Colgate triplets follow one-of-a-kind life paths

Back to All Stories

Colgate’s tightly knit community often fosters close friendships, but some students arrive already lifelong friends. This was the case when triplets Paige, Mellissa, and Adam Cross all joined the class of 2011. They went from graduating first, second, and third in their high school class, to leaving university with a Spanish and educational studies, geology, and psychology degree, respectively.

Despite being unsure of what to do post-graduation, Paige ended up separating from her siblings in a transcontinental way after applying to become a U.S. Fulbright English Teaching Assistant in Ecuador.

Having taken a volcanology course with Karen Harpp, professor of geology and peace and conflict studies, that included a spring break extended study trip to Ecuador, she knew that’s where she wanted to teach. The choice ended up being the right one: after spending one year teaching English at the Universidad Técnica de Ambato, Paige was hired by the university and stayed for an additional two years.

“I had no plans of staying,” Paige said. “When you’re younger, you think you have everything planned out and it doesn’t happen that way.”

While Paige loved teaching her own classes for the university, she returned to the states to pursue her master’s degree.

“I think education is really important, and I didn’t see myself advancing further down there with just my bachelors degree,” she said.

Currently, Paige is a second year master’s student in public administration at Binghamton University and works part-time in Immigrant Services for Catholic Charities. She has always been interested in nonprofits, having spent three summers working at Colgate’s Upstate Institute, working with various community partners.

“It really showed me the wide variety of nonprofits we have in New York State,” Paige said. “I got invested in this region and the different things the nonprofit sector offers.”

Adam, in technical terms

Adam also got involved in teaching after graduating, spending a year working for the City Year AmeriCorps program. He tutored students at an underperforming school, leading before and after school programs to get them excited about education.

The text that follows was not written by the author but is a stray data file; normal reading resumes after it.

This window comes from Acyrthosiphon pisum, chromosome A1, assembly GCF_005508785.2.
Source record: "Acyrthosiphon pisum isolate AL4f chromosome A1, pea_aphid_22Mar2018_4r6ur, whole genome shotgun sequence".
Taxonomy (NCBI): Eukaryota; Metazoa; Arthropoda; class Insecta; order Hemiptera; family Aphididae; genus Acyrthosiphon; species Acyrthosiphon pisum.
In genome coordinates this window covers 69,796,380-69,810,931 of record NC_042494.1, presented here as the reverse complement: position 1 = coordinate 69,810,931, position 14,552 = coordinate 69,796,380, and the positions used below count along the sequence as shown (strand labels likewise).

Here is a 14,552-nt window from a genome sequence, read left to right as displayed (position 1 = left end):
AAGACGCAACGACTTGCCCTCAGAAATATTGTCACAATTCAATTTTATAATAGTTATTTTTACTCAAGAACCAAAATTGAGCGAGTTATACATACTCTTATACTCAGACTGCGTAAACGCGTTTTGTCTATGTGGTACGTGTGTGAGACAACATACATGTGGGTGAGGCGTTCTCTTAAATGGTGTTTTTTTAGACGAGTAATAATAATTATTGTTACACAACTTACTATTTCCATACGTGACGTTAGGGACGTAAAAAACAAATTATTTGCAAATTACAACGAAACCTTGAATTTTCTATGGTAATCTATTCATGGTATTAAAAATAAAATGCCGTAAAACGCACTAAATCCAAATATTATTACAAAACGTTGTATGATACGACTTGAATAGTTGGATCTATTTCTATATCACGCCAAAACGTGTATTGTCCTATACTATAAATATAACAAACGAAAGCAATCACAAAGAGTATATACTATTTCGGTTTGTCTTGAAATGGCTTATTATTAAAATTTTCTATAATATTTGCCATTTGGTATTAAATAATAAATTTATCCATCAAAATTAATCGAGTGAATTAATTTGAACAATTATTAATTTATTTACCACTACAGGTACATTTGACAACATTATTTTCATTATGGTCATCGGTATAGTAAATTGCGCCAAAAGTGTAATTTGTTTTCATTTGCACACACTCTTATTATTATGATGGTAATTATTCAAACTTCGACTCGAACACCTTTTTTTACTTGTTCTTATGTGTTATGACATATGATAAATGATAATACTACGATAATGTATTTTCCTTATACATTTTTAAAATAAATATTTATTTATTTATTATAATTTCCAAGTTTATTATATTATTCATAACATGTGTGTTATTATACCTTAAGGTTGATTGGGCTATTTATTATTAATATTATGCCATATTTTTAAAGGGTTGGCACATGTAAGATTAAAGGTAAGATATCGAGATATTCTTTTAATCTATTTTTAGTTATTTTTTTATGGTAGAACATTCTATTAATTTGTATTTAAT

“I’ve always done one form of volunteering with kids. I was a tutor during my time at Colgate so I felt like it was a natural extension,” Adam said. “It was a nice gap year to give back.”

Afterwards, Adam earned his computer networking associates degree from Broome Community College and began working for SystemsNet in Pennsylvania. Businesses that don’t have the resources to hire their own internal IT company outsource to SystemsNet.

“Part of my communication history in psychology, tutoring, and helping other people comes into play,” Adam said. “Everybody comes up with a new problem, and I just try to make them happy.”

He is now a Senior Systems Administrator but hopes to move into cyber security.

Studying climate change as life changes

Mellissa similarly pursued higher education after leaving Colgate and received her PhD in paleoclimate at the University of Minnesota–Twin Cities.

“I settled on paleoclimate because I took a class on it with [geology professor] Amy Leventer, and I really enjoyed it,” Mellissa said. “I thought it posed a lot of interesting questions.”

In graduate school, she studied stalagmite samples from a nearby cave to measure historic temperature and moisture levels in relation to global climate change.

“My lab was a hub for uranium and thorium dating,” she said. “We could do it very precisely and very cleanly to a level nowhere else in the world was doing.”

Mellissa and her then-fiancé, Joshua Warner, were both working on their PhDs at the same time and graduated together in May 2016.

“We got married at the end of that month so that was a busy month,” she said.

Warner was matched to a one-year surgery residency at the Mayo Clinic in Minnesota, so Mellissa took a job working in their radiology and chromatics lab. In graduate school, she developed a software package to work with a modeling program that launches hypothetical parcels of air through the atmosphere and measures the paths those parcels take.

“Those programming skills landed me the job at the Mayo Clinic, because there really weren’t geology opportunities in the Rochester area,” she said.

Now living and writing in Tuscan, Ariz., Mellissa is waiting for a paper to come out in the Journal of Computing Science and Engineering and runs an Etsy shop that utilizes those same programming skills to create custom art out of weather and climate data.

“I settled on paleoclimate because I took a class on it with [geology professor] Amy Leventer, and I really enjoyed it,” Mellissa said. “I thought it posed a lot of interesting questions.”

While the siblings all commented on the difficulties of pursuing varied careers in different states, they stay in constant communication.

“We have a groupchat,” Adam said. “Mostly its cat pictures and pictures of dogs, but I don’t think there’s a day that goes by without us talking.”